Avoid Waste: Lean Maintenance Can Reduce Overall Costs

by Joel Levitt
Posted 7/27/2009

Why us, why now? In years past, the engineer, manager or superintendent was responsible for improvement ideas. Maintenance people were “hands” hired to do what they were told. Today, organizations are lean and mean; we need the capabilities of all maintainers. The downsizing craze, however, has left everyone in a managerial role with too many tasks and too little time. There’s no one left to cut costs!

Wisdom of the people doing the work: One axiom of lean maintenance can be found in the wisdom of the maintenance, cleaning and grounds people. These men and women are in daily contact with the facility and see first hand the wasted, unused and improperly used resources. If you want to cut costs-make it a routine job to talk with these folks.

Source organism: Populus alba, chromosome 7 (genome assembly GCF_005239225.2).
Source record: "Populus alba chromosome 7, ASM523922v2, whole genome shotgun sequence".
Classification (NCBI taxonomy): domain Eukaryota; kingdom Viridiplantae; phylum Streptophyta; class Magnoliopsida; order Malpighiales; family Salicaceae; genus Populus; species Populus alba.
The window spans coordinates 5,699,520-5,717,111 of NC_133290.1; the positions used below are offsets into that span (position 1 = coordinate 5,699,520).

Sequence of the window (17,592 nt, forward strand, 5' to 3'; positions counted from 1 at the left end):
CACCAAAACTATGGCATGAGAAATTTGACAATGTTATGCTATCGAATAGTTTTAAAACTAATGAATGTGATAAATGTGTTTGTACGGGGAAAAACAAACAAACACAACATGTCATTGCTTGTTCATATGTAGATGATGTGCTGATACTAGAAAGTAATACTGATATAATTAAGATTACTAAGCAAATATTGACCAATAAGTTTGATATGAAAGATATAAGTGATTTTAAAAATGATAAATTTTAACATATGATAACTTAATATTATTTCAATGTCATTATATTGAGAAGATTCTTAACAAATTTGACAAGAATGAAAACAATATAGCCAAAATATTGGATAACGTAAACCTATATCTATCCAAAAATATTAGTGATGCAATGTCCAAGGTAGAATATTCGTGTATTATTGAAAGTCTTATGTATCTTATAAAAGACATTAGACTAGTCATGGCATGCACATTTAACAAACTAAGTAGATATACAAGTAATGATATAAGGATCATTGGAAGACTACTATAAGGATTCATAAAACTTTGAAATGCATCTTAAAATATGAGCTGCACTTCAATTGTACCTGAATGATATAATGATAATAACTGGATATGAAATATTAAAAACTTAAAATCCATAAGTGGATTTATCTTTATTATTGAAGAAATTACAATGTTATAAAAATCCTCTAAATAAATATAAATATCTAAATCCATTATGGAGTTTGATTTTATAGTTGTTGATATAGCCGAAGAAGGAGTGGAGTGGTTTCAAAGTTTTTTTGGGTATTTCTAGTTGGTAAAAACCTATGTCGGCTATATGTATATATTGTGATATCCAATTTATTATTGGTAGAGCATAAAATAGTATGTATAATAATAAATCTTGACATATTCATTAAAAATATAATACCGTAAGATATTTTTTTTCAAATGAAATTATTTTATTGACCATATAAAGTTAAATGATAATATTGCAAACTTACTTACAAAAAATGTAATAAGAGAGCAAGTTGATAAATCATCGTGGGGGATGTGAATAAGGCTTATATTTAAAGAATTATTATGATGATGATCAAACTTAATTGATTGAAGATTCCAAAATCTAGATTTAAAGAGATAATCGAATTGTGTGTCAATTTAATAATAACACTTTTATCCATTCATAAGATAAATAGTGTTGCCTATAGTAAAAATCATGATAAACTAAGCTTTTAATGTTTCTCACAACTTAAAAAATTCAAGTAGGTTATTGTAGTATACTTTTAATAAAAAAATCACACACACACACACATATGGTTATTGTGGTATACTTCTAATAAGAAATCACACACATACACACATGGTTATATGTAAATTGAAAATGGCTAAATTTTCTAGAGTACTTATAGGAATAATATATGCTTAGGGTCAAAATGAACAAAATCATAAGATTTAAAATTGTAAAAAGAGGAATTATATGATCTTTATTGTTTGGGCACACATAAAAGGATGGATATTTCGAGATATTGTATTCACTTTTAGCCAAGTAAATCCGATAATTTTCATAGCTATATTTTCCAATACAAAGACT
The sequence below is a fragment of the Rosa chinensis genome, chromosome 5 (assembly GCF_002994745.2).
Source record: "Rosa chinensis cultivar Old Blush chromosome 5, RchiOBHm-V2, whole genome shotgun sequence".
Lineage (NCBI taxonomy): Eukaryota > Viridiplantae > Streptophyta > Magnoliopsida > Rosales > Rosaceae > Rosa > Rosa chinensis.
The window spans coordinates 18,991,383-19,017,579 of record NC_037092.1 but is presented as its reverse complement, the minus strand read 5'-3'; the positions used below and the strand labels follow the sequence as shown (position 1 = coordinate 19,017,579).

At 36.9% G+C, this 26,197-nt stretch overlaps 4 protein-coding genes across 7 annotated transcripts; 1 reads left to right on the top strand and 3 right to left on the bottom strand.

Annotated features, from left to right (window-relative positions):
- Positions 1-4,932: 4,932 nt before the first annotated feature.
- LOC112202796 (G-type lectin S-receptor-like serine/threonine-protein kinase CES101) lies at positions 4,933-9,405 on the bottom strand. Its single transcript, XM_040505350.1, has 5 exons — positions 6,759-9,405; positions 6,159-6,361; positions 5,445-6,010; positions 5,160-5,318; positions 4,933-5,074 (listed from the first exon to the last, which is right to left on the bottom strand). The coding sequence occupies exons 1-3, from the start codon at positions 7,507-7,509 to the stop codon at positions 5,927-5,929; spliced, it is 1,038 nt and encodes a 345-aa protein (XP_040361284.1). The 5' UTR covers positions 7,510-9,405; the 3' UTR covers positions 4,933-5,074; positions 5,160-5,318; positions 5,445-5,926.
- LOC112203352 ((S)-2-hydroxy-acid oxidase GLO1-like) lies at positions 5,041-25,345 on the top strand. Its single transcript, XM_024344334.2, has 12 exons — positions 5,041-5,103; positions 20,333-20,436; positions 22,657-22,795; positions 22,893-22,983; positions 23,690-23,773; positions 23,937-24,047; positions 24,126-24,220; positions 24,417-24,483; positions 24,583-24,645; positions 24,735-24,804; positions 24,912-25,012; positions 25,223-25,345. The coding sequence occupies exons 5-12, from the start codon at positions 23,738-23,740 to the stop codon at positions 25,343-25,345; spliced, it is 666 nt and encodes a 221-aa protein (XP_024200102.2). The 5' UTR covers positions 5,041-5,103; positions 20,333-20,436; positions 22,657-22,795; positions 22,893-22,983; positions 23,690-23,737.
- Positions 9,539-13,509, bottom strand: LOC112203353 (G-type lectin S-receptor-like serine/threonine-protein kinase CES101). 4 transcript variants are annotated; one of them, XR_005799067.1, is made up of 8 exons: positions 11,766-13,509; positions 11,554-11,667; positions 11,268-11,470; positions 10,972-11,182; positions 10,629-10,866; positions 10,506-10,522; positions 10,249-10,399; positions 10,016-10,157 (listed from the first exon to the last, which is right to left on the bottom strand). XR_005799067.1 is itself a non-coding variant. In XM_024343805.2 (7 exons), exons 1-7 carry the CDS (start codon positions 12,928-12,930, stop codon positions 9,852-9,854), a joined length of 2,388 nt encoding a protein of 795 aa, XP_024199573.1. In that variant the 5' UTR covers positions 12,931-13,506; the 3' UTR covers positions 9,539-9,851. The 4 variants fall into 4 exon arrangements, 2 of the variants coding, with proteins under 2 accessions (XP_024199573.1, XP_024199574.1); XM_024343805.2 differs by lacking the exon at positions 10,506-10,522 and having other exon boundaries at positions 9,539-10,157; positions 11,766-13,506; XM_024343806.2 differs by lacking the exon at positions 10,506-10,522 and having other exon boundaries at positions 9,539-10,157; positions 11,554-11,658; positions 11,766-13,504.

This is the fun stuff. The most fun, stimulating and interesting part of maintenance for most workers is solving problems. It’s also a team activity. Ask one of your maintenance professionals where they get the most satisfaction. The answers will include fix the big breakdown, really helping a customer or permanently solving a problem.

Lean maintenance can be as simple as improving the kind of paint brushes you use (i.e. to reduce the time it takes to paint something and amount of paint used, as well as improve the quality of the job). Cost cutting, however, could also be complicated when evaluating two different pumps in the same application- initial energy, reliability and repair costs along with the availability of spare parts and downstream impacts to consider.

Look everywhere you can imagine and in each activity you undertake. There are opportunities for cutting waste and making improvements in every maintenance operation. An internal study done by a major maintenance provider in Canada estimates the following opportunity: